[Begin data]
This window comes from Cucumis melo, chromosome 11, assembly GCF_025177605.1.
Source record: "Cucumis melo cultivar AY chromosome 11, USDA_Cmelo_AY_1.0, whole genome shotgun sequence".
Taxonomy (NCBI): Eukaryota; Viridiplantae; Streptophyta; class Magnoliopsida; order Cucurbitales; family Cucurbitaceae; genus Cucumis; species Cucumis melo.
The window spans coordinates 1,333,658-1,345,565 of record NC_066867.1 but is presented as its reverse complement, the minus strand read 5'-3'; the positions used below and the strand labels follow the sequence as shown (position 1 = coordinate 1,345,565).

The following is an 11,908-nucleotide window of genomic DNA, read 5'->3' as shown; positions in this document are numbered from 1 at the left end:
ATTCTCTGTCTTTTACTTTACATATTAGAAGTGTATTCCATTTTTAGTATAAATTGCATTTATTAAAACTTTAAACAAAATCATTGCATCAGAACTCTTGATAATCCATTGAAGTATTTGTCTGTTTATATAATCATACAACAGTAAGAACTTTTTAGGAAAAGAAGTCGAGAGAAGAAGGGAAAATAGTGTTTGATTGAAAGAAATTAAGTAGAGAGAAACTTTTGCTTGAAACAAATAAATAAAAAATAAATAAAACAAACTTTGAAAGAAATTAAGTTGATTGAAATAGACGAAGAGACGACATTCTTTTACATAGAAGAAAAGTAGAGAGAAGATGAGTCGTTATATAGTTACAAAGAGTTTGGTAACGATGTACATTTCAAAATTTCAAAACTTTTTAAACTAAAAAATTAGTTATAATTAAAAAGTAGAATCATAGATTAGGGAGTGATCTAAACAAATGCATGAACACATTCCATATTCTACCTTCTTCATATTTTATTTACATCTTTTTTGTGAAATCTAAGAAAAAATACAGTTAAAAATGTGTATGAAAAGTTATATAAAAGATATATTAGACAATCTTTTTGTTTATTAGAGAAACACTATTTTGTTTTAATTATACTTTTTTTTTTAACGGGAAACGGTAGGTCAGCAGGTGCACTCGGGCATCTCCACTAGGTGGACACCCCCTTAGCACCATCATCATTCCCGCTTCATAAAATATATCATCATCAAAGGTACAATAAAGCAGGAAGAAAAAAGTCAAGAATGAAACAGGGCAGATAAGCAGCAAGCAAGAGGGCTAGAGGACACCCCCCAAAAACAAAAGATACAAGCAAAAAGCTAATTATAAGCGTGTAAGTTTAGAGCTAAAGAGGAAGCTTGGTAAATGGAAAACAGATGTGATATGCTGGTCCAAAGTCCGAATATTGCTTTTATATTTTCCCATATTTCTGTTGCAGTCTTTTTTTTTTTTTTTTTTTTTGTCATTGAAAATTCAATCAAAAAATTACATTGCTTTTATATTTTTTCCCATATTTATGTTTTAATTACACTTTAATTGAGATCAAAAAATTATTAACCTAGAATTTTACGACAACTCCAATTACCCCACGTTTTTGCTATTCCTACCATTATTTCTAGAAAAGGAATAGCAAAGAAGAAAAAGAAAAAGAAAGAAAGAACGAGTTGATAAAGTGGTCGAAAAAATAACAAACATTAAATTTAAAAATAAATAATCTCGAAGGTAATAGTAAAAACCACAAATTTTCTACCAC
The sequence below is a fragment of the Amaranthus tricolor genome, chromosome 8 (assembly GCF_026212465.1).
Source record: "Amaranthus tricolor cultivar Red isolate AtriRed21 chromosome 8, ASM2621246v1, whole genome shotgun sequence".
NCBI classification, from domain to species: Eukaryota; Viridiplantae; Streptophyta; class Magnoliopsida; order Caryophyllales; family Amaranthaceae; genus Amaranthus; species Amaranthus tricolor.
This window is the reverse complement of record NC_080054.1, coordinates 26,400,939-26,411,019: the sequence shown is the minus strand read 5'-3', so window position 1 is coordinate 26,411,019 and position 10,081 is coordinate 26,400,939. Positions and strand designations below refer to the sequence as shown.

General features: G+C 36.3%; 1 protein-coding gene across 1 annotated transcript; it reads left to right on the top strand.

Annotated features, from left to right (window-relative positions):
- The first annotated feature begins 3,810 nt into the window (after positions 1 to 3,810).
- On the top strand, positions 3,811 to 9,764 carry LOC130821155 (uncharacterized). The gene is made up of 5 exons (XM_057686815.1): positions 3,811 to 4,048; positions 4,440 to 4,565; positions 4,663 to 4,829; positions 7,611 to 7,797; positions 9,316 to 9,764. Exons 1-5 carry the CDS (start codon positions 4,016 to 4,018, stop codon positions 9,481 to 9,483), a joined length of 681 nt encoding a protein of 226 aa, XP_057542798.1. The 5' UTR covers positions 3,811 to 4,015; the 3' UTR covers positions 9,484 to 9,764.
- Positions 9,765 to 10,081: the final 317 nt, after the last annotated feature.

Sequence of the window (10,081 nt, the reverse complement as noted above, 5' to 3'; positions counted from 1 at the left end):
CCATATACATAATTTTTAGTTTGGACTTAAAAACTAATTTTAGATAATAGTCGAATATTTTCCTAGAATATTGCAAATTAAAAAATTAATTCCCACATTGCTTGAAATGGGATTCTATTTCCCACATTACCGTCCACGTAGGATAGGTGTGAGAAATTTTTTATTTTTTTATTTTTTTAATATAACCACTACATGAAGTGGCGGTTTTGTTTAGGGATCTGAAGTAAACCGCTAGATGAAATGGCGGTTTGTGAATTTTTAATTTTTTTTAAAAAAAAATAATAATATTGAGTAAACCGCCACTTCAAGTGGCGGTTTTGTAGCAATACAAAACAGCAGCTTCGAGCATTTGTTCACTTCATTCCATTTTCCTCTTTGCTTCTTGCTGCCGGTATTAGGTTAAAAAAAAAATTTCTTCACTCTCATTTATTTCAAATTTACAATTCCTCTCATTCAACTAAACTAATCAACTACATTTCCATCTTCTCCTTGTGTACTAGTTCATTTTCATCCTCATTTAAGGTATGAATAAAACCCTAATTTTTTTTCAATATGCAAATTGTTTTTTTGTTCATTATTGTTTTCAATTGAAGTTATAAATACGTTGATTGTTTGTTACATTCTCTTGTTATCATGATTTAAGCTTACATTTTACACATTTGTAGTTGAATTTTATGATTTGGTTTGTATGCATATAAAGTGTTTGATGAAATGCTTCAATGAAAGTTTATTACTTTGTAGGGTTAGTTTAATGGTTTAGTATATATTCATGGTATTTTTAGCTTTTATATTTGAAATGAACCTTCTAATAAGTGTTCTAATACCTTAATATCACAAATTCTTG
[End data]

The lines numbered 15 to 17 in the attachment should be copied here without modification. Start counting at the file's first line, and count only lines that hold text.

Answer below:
- Positions 9,765 to 10,081: the final 317 nt, after the last annotated feature.

Sequence of the window (10,081 nt, the reverse complement as noted above, 5' to 3'; positions counted from 1 at the left end):
CCATATACATAATTTTTAGTTTGGACTTAAAAACTAATTTTAGATAATAGTCGAATATTTTCCTAGAATATTGCAAATTAAAAAATTAATTCCCACATTGCTTGAAATGGGATTCTATTTCCCACATTACCGTCCACGTAGGATAGGTGTGAGAAATTTTTTATTTTTTTATTTTTTTAATATAACCACTACATGAAGTGGCGGTTTTGTTTAGGGATCTGAAGTAAACCGCTAGATGAAATGGCGGTTTGTGAATTTTTAATTTTTTTTAAAAAAAAATAATAATATTGAGTAAACCGCCACTTCAAGTGGCGGTTTTGTAGCAATACAAAACAGCAGCTTCGAGCATTTGTTCACTTCATTCCATTTTCCTCTTTGCTTCTTGCTGCCGGTATTAGGTTAAAAAAAAAATTTCTTCACTCTCATTTATTTCAAATTTACAATTCCTCTCATTCAACTAAACTAATCAACTACATTTCCATCTTCTCCTTGTGTACTAGTTCATTTTCATCCTCATTTAAGGTATGAATAAAACCCTAATTTTTTTTCAATATGCAAATTGTTTTTTTGTTCATTATTGTTTTCAATTGAAGTTATAAATACGTTGATTGTTTGTTACATTCTCTTGTTATCATGATTTAAGCTTACATTTTACACATTTGTAGTTGAATTTTATGATTTGGTTTGTATGCATATAAAGTGTTTGATGAAATGCTTCAATGAAAGTTTATTACTTTGTAGGGTTAGTTTAATGGTTTAGTATATATTCATGGTATTTTTAGCTTTTATATTTGAAATGAACCTTCTAATAAGTGTTCTAATACCTTAATATCACAAATTCTTG